NASHVILLE, Tenn. (April 9, 2018) – Last week, the Tennessee Senate passed a bill that modestly reforms the state’s asset forfeiture laws, but leaves a loophole in place allowing police to circumvent stricter state laws by passing cases off to the feds.
Rep. Mike Carter (R-Ooltewah) introduced House Bill 2021 (HB2021) in January. The legislation requires law enforcement agencies to provide formal notification within five days of a property seizure or of a forfeiture-warrant hearing. Authorities must provide notice whether or not the owner was present at the time the property was taken. The bill also requires the state to pay attorney fees if a person proves police wrongfully seized their property. Additionally, HB2021 stipulates that merely possessing large amounts of cash is not considered a crime.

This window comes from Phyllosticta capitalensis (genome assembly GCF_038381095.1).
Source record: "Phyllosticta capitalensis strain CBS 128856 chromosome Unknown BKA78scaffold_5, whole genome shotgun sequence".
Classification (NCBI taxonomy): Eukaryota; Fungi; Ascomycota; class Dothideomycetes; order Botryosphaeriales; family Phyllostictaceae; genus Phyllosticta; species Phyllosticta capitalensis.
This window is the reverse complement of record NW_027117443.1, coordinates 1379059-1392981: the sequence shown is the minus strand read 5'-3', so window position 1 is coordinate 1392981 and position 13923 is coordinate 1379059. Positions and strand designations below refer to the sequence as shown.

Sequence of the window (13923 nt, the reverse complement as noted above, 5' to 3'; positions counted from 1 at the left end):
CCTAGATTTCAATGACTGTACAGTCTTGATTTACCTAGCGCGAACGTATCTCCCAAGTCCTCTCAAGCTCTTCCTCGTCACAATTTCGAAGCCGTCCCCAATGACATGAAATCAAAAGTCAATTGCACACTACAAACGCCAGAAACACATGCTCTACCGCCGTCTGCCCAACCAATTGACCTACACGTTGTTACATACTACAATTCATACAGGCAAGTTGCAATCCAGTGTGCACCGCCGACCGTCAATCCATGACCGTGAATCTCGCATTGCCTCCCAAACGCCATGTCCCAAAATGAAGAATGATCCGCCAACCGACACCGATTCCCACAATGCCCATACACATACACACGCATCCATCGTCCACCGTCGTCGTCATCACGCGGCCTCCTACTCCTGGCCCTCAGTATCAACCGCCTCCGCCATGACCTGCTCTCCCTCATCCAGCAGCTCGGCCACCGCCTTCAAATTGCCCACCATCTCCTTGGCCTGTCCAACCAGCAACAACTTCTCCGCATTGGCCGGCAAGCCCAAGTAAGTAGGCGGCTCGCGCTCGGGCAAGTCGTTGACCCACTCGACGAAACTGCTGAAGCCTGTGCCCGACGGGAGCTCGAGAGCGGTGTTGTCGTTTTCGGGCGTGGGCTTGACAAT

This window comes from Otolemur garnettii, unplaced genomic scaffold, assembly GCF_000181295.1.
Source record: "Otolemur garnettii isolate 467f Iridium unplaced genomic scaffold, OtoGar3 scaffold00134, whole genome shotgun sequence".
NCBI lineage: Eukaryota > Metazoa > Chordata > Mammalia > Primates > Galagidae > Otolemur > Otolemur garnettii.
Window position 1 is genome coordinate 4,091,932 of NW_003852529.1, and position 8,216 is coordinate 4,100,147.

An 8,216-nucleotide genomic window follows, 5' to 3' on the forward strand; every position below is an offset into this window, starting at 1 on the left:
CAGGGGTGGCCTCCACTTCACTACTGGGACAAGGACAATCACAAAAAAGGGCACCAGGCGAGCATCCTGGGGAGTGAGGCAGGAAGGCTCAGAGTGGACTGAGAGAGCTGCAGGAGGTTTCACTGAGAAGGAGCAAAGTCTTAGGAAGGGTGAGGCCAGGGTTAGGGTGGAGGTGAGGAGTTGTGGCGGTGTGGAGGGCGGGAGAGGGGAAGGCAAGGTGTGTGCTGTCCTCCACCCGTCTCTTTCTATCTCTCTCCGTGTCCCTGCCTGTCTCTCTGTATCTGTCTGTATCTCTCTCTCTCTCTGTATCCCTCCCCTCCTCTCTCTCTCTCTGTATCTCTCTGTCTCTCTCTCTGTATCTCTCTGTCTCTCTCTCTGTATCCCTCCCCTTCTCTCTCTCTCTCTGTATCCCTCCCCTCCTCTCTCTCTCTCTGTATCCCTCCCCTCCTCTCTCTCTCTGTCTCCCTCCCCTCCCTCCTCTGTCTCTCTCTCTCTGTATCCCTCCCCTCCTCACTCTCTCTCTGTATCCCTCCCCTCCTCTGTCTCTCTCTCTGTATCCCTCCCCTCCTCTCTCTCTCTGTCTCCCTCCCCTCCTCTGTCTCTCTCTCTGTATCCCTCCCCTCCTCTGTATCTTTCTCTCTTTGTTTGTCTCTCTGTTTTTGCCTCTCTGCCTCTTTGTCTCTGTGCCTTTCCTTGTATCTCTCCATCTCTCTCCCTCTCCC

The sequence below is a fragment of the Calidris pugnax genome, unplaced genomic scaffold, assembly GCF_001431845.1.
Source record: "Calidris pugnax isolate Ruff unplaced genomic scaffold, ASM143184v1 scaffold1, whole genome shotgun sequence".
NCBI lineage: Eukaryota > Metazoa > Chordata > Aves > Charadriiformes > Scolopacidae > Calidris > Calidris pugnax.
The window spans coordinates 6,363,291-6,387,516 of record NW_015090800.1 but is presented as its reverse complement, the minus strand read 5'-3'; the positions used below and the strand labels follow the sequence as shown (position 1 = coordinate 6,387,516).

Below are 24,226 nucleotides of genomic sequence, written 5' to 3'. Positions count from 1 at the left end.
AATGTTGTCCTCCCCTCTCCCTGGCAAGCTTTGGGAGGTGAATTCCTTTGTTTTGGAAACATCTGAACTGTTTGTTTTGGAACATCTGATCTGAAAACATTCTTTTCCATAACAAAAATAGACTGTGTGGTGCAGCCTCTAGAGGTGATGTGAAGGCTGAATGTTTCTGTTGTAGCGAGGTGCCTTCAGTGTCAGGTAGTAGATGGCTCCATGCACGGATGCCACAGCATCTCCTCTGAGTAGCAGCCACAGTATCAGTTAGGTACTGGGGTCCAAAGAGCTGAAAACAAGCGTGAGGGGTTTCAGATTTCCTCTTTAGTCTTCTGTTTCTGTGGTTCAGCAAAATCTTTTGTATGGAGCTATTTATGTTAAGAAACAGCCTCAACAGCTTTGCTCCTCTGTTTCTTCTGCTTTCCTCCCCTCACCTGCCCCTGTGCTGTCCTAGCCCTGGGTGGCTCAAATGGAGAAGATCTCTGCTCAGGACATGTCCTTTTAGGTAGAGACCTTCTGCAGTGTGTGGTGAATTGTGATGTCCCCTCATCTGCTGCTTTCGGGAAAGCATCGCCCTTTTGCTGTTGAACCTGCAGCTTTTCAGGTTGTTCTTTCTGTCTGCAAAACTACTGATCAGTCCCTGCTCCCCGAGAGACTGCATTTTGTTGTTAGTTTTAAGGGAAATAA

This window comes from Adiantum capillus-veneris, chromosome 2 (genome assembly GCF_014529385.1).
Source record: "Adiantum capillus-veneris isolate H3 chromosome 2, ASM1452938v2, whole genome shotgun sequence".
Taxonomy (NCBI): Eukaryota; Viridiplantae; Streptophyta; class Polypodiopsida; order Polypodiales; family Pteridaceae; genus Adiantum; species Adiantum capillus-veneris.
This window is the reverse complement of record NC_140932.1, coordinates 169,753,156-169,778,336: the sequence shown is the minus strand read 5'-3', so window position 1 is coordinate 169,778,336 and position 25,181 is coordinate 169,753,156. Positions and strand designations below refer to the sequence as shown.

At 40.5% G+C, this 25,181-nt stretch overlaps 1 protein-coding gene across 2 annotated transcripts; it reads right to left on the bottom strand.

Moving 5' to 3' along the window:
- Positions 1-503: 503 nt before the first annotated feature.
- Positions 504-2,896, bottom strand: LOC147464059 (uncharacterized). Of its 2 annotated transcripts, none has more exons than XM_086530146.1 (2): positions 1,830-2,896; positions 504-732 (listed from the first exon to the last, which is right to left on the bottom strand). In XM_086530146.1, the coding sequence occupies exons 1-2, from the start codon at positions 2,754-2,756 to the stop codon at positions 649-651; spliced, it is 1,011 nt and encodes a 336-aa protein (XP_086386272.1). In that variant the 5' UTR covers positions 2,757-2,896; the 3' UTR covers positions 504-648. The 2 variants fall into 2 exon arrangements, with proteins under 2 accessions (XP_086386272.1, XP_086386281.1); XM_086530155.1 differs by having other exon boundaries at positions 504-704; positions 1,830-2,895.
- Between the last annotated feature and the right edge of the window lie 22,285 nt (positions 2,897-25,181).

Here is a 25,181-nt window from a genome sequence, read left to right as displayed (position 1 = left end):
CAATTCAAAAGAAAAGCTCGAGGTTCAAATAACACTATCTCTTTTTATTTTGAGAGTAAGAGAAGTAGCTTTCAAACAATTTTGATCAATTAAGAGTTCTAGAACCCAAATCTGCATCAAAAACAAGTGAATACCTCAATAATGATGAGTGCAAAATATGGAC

A House committee effectively tabled a bill featuring more robust reforms in order to advance HB2021. HB4021 would have required a criminal conviction before prosecutors could proceed with asset forfeiture and closed a federal loophole. The bill was never given a …
Read more at The Tenth Amendment Center
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